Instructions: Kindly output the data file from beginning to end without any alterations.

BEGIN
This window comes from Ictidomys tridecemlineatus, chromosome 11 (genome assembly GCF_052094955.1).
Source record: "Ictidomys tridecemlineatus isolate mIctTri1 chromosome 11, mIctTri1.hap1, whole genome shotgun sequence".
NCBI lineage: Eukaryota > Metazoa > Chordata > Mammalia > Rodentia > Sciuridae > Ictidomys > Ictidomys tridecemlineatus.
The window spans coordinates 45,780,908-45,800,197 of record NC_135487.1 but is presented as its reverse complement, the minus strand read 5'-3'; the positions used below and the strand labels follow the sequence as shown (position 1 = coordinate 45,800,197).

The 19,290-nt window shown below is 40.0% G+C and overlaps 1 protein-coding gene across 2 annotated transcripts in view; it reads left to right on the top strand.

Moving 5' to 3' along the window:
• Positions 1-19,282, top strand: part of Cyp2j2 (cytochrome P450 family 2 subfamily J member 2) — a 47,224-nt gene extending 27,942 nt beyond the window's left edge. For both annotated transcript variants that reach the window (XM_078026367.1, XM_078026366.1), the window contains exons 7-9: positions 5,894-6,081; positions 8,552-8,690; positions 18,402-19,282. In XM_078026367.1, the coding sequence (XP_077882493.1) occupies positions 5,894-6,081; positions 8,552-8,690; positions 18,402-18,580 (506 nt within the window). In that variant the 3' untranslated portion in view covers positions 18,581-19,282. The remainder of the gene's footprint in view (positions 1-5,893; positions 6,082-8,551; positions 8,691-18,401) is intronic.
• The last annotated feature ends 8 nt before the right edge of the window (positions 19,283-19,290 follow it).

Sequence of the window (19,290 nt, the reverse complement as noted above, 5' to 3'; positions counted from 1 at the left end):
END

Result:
This window comes from Ictidomys tridecemlineatus, chromosome 11 (genome assembly GCF_052094955.1).
Source record: "Ictidomys tridecemlineatus isolate mIctTri1 chromosome 11, mIctTri1.hap1, whole genome shotgun sequence".
NCBI lineage: Eukaryota > Metazoa > Chordata > Mammalia > Rodentia > Sciuridae > Ictidomys > Ictidomys tridecemlineatus.
The window spans coordinates 45,780,908-45,800,197 of record NC_135487.1 but is presented as its reverse complement, the minus strand read 5'-3'; the positions used below and the strand labels follow the sequence as shown (position 1 = coordinate 45,800,197).

The 19,290-nt window shown below is 40.0% G+C and overlaps 1 protein-coding gene across 2 annotated transcripts in view; it reads left to right on the top strand.

Moving 5' to 3' along the window:
• Positions 1-19,282, top strand: part of Cyp2j2 (cytochrome P450 family 2 subfamily J member 2) — a 47,224-nt gene extending 27,942 nt beyond the window's left edge. For both annotated transcript variants that reach the window (XM_078026367.1, XM_078026366.1), the window contains exons 7-9: positions 5,894-6,081; positions 8,552-8,690; positions 18,402-19,282. In XM_078026367.1, the coding sequence (XP_077882493.1) occupies positions 5,894-6,081; positions 8,552-8,690; positions 18,402-18,580 (506 nt within the window). In that variant the 3' untranslated portion in view covers positions 18,581-19,282. The remainder of the gene's footprint in view (positions 1-5,893; positions 6,082-8,551; positions 8,691-18,401) is intronic.
• The last annotated feature ends 8 nt before the right edge of the window (positions 19,283-19,290 follow it).

Sequence of the window (19,290 nt, the reverse complement as noted above, 5' to 3'; positions counted from 1 at the left end):